DOLFIN addresses the demand/response and energy stabilisation scenario of the Smart Grid by optimising the energy consumption of Data Centres (DC), accompanied, if necessary, with a respective negotiation and readjustment of the DCs Service Level Agreements (SLAs). To achieve this, DOLFIN adopts an innovative energy closed control loop that targets to deliver the following advancements:\n Create an integrated poll of 4 parametric energy consumption optimisation mechanisms (eCOM).\n Organise the orchestration of eCOMs at the DC level, through dynamically deployed energy optimisation policies.\n Fine-tune the parametrical implementation of eCOM and contribute to their standardisation.\n Create a platform for handling virtualised ICT resources in an energy aware manner, considering SLA restrictions.\n Introduce the idea of synergetic DCs and implement a migration process for ICT-processing workload, complying with SLA restrictions.\n Make the DOLFIN DC part of the Smart Grid energy stabilisation solution for the demand/response scenario.\n Build a system that is able to take informed decisions, so as to adapt the DCs electricity consumption to the demands of the Smart Grid.\n Combine traditional metrics for ICT SLA management with energy performance metrics for ICT.\n Implement a DC SLA renegotiation process considering both ICT and energy metrics.\n Constitute the ICT SLA metrics proportional to the energy SLA metrics in a DC.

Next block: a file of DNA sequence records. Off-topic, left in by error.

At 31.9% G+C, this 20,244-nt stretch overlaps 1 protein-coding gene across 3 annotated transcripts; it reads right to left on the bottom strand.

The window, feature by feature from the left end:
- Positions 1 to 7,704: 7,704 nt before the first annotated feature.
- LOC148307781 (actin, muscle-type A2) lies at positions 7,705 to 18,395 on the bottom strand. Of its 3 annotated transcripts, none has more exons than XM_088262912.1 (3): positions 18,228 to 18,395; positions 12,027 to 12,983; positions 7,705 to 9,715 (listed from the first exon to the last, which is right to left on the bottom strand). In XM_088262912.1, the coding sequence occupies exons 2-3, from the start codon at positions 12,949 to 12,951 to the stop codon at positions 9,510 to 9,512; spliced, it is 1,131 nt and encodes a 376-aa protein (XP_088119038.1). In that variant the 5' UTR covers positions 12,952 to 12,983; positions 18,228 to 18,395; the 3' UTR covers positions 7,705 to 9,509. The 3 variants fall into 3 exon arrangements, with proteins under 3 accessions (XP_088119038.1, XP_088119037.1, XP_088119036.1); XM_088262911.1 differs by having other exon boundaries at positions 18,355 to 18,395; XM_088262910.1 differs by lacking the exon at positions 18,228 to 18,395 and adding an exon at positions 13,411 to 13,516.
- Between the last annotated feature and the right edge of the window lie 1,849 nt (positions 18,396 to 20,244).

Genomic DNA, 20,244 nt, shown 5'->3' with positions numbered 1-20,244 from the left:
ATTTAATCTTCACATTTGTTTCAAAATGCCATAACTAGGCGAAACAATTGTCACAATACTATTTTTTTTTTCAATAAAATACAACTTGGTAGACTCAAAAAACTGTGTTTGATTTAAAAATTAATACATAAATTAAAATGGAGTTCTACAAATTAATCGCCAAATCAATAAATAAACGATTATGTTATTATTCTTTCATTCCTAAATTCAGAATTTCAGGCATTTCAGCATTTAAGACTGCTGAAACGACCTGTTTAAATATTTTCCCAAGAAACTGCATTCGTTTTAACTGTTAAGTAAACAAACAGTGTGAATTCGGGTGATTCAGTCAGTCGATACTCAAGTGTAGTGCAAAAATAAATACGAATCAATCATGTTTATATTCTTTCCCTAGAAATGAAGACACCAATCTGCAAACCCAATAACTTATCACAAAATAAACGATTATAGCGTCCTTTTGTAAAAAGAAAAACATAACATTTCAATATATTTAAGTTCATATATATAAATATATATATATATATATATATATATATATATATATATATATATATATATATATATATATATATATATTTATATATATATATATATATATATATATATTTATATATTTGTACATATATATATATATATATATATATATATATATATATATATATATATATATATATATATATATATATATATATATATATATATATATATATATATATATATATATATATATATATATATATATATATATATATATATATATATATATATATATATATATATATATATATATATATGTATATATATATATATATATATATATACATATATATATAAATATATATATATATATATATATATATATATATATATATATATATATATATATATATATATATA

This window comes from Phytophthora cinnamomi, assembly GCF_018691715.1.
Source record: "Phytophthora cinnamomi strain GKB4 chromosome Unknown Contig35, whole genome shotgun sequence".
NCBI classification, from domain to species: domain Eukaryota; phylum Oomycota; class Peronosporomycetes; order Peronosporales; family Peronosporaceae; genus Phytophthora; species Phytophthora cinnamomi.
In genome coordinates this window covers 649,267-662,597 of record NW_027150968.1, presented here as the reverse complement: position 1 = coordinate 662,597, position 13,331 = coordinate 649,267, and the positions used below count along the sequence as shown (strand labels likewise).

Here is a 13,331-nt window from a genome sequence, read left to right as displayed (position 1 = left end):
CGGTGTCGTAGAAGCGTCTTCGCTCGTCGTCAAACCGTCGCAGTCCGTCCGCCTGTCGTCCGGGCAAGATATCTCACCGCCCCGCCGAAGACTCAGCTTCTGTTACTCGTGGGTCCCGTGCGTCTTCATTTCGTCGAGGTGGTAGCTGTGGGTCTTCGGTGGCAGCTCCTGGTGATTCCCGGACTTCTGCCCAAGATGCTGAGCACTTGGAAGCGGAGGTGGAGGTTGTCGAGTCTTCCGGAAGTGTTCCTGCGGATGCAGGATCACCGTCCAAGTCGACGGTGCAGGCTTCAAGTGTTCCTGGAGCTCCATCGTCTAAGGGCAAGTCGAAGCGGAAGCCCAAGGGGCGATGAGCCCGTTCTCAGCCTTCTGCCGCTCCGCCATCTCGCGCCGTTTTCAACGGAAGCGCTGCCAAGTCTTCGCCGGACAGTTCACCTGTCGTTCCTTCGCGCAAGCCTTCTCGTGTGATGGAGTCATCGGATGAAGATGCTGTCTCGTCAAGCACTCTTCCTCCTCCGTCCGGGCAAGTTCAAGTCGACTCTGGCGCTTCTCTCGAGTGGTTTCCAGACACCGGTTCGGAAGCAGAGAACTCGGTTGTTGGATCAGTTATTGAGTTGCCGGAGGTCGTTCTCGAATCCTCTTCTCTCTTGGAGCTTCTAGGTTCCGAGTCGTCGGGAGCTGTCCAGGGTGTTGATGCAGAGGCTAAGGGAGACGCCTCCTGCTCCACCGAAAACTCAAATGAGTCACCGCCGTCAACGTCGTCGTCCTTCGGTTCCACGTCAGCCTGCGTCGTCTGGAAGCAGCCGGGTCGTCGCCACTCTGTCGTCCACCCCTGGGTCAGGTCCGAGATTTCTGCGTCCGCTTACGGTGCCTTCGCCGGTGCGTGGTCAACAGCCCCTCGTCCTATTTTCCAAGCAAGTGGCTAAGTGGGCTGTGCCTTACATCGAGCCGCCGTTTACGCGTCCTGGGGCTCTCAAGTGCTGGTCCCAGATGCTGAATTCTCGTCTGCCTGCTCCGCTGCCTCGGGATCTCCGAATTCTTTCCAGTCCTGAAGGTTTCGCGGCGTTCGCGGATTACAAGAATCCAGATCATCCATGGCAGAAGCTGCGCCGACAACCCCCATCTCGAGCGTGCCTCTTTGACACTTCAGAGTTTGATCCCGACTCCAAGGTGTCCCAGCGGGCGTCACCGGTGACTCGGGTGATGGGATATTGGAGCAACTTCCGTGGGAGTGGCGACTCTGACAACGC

Grant
Agency: Cordis | Branch: FP7 | Program: CSA-SA | Phase: SiS.2013.1.1.1-1 | Award Amount: 7.76M | Year: 2014